Earlier this month, Microsoft reported that various versions of Windows were vulnerable to an Internet Group Management Protocol (IGMP) flaw that could allow for hackers to remotely execute code on unprotected systems. Missing from the list of affected Windows versions, however, was Windows Home Server (WHS) and Small Business Server (SBS). This week, Microsoft corrected that mistake, noting that WHS and SBS are affected by the flaw and are potentially even more at risk than certain desktop Windows versions.

"Supported editions of Windows Small Business Server 2003 and Windows Home Server contain the same affected code as Windows Server 2003," a notice about the flaw now reads. "Windows Small Business Server and Windows Home Server configurations have IGMP enabled by default and will result in a greater exposure to the same vulnerability. Therefore, while Windows Server 2003 is rated as having a severity rating of Important, Windows Small Business Server 2003 and Windows Home Server merit a severity rating of Critical."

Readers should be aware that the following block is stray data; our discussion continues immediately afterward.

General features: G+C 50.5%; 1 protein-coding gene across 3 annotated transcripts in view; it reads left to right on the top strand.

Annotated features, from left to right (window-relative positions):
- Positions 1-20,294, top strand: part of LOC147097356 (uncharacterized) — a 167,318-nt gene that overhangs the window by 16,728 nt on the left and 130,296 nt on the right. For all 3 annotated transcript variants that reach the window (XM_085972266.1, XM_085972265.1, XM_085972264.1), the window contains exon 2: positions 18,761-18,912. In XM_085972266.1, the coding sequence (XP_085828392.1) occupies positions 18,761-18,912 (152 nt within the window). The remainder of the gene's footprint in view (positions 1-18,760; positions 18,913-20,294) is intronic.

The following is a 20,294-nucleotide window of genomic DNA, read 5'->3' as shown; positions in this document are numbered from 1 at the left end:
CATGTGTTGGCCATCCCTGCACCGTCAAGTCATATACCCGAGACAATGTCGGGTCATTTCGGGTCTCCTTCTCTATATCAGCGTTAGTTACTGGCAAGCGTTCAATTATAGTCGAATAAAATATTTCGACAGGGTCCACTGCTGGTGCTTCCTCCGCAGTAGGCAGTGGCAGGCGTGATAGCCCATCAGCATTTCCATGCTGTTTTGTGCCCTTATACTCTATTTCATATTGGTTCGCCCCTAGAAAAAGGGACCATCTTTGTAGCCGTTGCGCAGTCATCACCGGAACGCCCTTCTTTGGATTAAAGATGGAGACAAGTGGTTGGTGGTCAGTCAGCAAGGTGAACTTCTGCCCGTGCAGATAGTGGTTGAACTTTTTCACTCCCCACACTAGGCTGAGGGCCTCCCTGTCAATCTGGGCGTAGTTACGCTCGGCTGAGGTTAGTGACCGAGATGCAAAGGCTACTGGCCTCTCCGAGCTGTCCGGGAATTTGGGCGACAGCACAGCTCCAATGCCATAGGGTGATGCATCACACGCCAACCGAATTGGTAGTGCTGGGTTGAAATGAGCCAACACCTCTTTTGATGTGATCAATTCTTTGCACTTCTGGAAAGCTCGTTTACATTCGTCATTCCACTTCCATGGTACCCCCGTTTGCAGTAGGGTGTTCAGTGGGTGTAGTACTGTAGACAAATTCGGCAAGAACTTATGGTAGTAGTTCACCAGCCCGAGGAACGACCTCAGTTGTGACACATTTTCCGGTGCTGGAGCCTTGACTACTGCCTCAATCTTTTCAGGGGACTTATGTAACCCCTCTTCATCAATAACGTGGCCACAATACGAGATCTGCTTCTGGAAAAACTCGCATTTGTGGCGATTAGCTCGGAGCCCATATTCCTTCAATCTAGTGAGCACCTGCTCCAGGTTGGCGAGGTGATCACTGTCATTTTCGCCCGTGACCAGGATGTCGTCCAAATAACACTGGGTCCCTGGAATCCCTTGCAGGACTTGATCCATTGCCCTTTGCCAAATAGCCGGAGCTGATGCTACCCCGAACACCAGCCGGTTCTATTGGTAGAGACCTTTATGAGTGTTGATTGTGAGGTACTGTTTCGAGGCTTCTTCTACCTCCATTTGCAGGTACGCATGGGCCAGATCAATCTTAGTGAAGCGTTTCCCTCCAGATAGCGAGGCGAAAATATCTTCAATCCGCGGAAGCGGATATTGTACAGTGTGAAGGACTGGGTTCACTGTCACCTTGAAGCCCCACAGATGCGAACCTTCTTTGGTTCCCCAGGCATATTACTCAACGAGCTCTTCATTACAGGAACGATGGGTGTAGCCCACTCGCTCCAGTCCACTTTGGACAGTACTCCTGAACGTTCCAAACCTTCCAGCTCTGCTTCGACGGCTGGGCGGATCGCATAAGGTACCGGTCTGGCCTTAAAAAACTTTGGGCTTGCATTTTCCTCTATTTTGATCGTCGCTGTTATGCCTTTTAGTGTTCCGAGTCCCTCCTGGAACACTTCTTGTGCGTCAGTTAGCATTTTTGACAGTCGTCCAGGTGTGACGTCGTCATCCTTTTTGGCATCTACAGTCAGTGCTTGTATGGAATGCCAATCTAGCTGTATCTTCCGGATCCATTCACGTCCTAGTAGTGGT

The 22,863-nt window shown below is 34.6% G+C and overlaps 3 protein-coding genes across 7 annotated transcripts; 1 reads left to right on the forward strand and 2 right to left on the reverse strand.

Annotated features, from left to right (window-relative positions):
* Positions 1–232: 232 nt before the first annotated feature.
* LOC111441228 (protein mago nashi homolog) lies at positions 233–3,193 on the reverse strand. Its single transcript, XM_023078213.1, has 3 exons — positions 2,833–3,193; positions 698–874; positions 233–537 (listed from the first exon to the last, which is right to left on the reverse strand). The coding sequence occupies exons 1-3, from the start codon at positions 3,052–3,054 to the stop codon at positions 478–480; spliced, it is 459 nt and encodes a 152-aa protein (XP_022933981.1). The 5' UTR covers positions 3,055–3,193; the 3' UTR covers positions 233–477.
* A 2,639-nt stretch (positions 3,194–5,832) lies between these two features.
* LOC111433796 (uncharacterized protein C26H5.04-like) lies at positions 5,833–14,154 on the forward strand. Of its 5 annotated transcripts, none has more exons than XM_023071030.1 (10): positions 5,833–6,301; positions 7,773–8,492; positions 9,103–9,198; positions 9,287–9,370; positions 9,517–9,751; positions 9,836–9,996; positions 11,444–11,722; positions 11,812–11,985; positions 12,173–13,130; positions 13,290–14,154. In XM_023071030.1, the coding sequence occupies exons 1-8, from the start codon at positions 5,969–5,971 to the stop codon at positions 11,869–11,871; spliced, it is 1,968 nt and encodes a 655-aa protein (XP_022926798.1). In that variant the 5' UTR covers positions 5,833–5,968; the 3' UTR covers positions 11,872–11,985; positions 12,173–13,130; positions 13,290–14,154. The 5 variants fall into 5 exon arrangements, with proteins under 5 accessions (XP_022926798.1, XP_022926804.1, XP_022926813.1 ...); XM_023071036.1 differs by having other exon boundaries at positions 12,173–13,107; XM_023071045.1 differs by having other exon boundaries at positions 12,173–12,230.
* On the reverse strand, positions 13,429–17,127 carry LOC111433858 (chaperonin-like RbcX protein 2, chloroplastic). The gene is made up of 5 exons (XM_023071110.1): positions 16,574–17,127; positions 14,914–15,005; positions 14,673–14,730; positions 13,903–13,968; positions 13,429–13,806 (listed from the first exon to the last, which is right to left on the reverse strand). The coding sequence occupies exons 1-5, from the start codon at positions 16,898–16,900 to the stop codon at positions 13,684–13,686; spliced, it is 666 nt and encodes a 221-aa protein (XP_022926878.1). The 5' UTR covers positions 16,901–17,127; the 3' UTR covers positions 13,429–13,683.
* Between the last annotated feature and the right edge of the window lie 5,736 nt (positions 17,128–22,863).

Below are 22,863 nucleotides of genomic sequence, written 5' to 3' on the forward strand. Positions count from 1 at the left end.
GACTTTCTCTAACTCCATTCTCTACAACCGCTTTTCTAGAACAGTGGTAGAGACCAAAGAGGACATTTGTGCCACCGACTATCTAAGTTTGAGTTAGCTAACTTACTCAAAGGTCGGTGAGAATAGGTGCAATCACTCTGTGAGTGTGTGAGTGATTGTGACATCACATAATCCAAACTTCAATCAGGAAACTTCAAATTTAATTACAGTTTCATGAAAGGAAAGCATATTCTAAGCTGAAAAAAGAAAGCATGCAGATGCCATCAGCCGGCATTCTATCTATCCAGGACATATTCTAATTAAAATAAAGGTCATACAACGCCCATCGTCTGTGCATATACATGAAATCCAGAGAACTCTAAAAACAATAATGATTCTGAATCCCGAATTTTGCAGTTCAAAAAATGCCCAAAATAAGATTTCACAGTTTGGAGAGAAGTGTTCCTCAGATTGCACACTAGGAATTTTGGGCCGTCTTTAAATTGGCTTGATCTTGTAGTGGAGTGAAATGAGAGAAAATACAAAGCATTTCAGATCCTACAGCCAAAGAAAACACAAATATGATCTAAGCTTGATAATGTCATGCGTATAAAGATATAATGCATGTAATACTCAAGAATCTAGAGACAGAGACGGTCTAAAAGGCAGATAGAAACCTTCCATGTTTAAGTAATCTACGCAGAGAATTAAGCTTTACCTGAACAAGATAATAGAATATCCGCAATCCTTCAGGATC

Microsoft now provides a downloadable security update for SBS and WHS to correct this issue, which affects SBS 2003 with Service Pack 1 (SP1), SBS 2003 R2, SBS 2003 R2 SP2, and WHS. This update is available via Windows Update and directly from the Microsoft Web site.